Losing a loved one to an accidental death can be devastating. That devastation can be compounded further when an insurance company refuses to pay accidental death and dismemberment (AD&D) benefits. A common practice of insurers is to deny AD&D claims based on exclusions contained in the policy, like an intoxication or a self-inflicted injury exclusion. Insurers often attempt to interpret such exclusionary provisions more broadly than allowed for by the policy language and more broadly than the law allows. The Eighth Circuit Court of Appeals recently addressed this issue in Yates v. Symetra Life Insurance Company, — F.4th –, 2023 WL 2174840 (8th Cir. February 23, 2023).
After her husband died of a heroin overdose, Terri Yates, the Plaintiff, made a claim with Symetra Life Insurance Company for accidental death benefits under an ERISA plan. Symetra denied her claim, and she sued. First, the court found that Plaintiff’s suit was not barred because she failed to exhaust administrative remedies under ERISA. A discussion of how and why the court found that Plaintiff was not precluded from suing for failure to exhaust administrative remedies is found in a separate article found on our blog here. Next, the court analyzed Symetra’s denial of Plaintiff’s claim based on an exclusion in the policy which stated that Symetra will not pay for any loss caused by “intentionally self-inflicted injury.”
Symetra’s reasoning in denying Plaintiff’s claim was that her husband had died of a heroin overdose, and because he had intentionally consumed the heroin, his resulting death was therefore also intentional. The court disagreed and found that Symetra’s denial of Plaintiff’s claim was erroneous. First, the court established that because Symetra’s denial was based on an exclusion to coverage, it had the burden of proving that the exclusion applied. Nichols v. Unicare Life & Health Ins. Co., 739 F.3d 1176 (8th Cir. 2014).
The court then identified the issue: whether Plaintiff’s husband’s overdose “injury” “intentionally self-inflicted.” Yates v. Symetra, supra, at 11. The court cited a case in which the decedent had a blood-alcohol level in excess of the legal limit when he died in a motorcycle accident. King v. Hartford Life & Accident Insurance Co., 141 F3d 994 (8th Cir. 2005). In King, the court found that it was unreasonable for Hartford to apply the policy’s “intentionally self-inflicted injury” exclusion because the most natural reading of the exclusion was that it did not include “injuries that were unintended by the [plan] participant, but which were contributed to by alcohol intoxication.” Id. at 1004. The court reasoned that the proper inquiry was not whether drinking alcohol to the point of intoxication was intentionally self-inflicted, but rather, whether the injuries resulting from the motorcycle crash were intentionally self-inflicted. Id. The court found that because the decedent “did not intend to injure himself by driving his motorcycle,” the injuries were not intentionally self-inflicted. Id. Applying this reasoning to Yates, Symetra needed to demonstrate that Plaintiff’s husband not only intentionally used the heroin that caused him to overdose, but also that he intended to cause his own death by using the heroin.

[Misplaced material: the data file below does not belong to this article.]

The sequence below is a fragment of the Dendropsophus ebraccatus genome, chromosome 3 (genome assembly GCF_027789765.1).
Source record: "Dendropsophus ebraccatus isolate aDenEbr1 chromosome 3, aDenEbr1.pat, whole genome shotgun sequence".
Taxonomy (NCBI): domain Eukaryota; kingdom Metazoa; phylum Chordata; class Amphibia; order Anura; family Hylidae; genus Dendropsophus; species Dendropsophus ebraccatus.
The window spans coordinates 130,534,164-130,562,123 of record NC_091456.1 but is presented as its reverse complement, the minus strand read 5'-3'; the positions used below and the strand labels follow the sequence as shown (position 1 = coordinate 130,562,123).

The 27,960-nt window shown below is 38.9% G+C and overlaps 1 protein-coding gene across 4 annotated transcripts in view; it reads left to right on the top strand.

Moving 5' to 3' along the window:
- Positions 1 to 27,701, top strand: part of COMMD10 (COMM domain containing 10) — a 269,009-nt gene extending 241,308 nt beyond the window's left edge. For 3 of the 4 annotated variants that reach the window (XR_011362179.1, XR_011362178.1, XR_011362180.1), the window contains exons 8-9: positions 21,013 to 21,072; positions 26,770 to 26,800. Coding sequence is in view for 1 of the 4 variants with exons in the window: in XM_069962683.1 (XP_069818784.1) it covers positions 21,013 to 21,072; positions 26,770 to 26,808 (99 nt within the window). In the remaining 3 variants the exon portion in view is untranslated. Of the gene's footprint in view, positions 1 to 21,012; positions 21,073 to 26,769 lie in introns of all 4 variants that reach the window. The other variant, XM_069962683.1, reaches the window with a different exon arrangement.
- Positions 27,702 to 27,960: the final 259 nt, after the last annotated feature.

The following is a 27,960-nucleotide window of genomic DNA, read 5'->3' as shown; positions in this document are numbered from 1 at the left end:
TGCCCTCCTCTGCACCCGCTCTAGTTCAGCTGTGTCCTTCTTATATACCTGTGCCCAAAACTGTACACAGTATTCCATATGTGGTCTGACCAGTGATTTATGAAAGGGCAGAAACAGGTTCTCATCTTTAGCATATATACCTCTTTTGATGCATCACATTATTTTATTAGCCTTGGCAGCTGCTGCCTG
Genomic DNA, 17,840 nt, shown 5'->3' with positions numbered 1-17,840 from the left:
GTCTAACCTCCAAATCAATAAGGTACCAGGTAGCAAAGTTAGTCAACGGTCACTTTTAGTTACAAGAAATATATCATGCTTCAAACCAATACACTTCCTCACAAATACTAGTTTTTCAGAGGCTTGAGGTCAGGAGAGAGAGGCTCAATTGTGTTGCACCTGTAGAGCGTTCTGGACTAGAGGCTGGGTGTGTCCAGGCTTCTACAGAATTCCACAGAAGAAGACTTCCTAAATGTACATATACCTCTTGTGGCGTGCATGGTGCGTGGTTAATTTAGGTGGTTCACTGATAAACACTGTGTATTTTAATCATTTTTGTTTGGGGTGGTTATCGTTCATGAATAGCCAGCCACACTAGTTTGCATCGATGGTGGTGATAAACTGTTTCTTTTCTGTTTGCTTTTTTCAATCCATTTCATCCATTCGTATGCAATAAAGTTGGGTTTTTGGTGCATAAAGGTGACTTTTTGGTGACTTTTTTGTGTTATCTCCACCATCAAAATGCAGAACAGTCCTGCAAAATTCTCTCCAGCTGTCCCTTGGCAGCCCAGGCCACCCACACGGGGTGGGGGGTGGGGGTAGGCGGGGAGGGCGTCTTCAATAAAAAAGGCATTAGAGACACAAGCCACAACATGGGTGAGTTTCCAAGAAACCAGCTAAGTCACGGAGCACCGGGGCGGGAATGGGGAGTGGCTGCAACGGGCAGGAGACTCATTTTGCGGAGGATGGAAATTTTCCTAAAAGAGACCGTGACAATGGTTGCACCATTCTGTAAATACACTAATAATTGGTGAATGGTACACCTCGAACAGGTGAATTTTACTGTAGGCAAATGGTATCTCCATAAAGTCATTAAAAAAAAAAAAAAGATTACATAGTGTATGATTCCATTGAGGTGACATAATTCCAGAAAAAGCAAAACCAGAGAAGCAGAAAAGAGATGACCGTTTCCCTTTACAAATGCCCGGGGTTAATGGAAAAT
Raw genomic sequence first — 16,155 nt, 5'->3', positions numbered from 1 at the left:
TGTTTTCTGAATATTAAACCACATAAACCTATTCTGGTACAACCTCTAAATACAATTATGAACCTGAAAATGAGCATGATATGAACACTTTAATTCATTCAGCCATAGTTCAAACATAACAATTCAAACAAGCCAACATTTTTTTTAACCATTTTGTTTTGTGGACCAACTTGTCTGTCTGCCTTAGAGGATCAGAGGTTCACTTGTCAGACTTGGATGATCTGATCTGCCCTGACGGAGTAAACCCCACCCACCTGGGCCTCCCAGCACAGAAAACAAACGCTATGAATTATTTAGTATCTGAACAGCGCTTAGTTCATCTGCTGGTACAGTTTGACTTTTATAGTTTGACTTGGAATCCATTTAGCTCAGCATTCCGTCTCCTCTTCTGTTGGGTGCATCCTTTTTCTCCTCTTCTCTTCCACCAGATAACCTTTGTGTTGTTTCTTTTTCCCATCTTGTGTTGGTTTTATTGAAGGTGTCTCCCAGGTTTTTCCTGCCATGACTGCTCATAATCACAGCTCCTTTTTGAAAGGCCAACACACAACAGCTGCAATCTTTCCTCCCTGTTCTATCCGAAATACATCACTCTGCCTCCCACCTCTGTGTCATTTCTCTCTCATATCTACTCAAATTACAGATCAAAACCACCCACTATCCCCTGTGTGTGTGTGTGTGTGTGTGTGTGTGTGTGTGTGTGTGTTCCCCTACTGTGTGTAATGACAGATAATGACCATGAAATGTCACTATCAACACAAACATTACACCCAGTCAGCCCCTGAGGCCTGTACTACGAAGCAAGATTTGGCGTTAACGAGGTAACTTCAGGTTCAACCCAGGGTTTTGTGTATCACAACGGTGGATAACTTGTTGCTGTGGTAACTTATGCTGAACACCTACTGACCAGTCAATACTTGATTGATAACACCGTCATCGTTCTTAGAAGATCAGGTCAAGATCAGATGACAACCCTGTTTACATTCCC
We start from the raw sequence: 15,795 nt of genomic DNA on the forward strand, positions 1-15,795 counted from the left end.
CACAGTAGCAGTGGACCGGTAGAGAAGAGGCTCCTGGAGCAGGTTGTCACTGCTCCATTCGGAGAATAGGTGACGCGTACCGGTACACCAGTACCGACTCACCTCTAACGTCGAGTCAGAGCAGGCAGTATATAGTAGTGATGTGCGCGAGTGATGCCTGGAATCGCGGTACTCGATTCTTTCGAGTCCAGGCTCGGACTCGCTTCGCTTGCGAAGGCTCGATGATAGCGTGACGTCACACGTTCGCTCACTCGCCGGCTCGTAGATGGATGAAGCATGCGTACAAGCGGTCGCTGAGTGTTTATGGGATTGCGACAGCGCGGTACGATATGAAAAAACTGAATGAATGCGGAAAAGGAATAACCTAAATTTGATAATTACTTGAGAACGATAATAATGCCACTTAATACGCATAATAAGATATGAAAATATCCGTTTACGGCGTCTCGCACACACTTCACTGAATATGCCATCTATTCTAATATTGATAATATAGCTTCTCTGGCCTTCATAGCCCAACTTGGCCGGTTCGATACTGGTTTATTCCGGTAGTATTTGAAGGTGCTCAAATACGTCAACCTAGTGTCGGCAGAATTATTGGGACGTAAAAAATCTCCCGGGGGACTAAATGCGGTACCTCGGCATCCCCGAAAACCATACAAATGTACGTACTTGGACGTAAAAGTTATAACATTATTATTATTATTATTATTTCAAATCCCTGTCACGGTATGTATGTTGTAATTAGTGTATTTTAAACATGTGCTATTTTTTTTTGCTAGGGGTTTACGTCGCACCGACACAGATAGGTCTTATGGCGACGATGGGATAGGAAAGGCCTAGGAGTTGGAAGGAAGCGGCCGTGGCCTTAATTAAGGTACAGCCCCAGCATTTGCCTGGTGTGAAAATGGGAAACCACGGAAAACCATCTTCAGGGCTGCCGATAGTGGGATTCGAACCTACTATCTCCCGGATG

The court discussed Symetra’s argument that the exclusion applied because Plaintiff’s husband “purposely” used heroin. The court reasoned that “just because the act of using an illegal substance was purposeful does not mean that an injury stemming from the act, including a fatal overdose, was too.” Id. (emphasis original)(citing Kovach v. Zurich Am. Ins. Co., 587 F.3d 323, 339 (6th Cir. 2009)). The court acknowledged that “using heroin is undoubtedly risky, much like driving while intoxicated.” Yates, supra¸ at 13. However, the issue the court found to be determinative was that “whether an ‘intentionally self-inflicted injury’ exclusion applies depends on whether the injury in question was indeed intentional.” Id. The court found that “it does not depend on whether the injury was generally foreseeable or even likely, or whether the injury-causing conduct was risky or even reckless.” Id. at 14. Rather, the court found that for such an exclusionary clause to bar Plaintiff from receiving AD&D benefits, Symetra must demonstrate that the decedent in fact intentionally caused his own death. Since Symetra could not demonstrate that, the court found in Plaintiff’s favor.
You may still be entitled to benefits even if an insurer has denied your AD&D claim based on a policy exclusionary provision. If an insurer has denied your claim for AD&D benefits, the experienced life and accidental death insurance claim attorneys at McKennon Law Group PC can assist you to determine whether the insurer has properly applied an exclusion or is improperly invoking exclusionary language to avoid paying you the benefits to which you are entitled.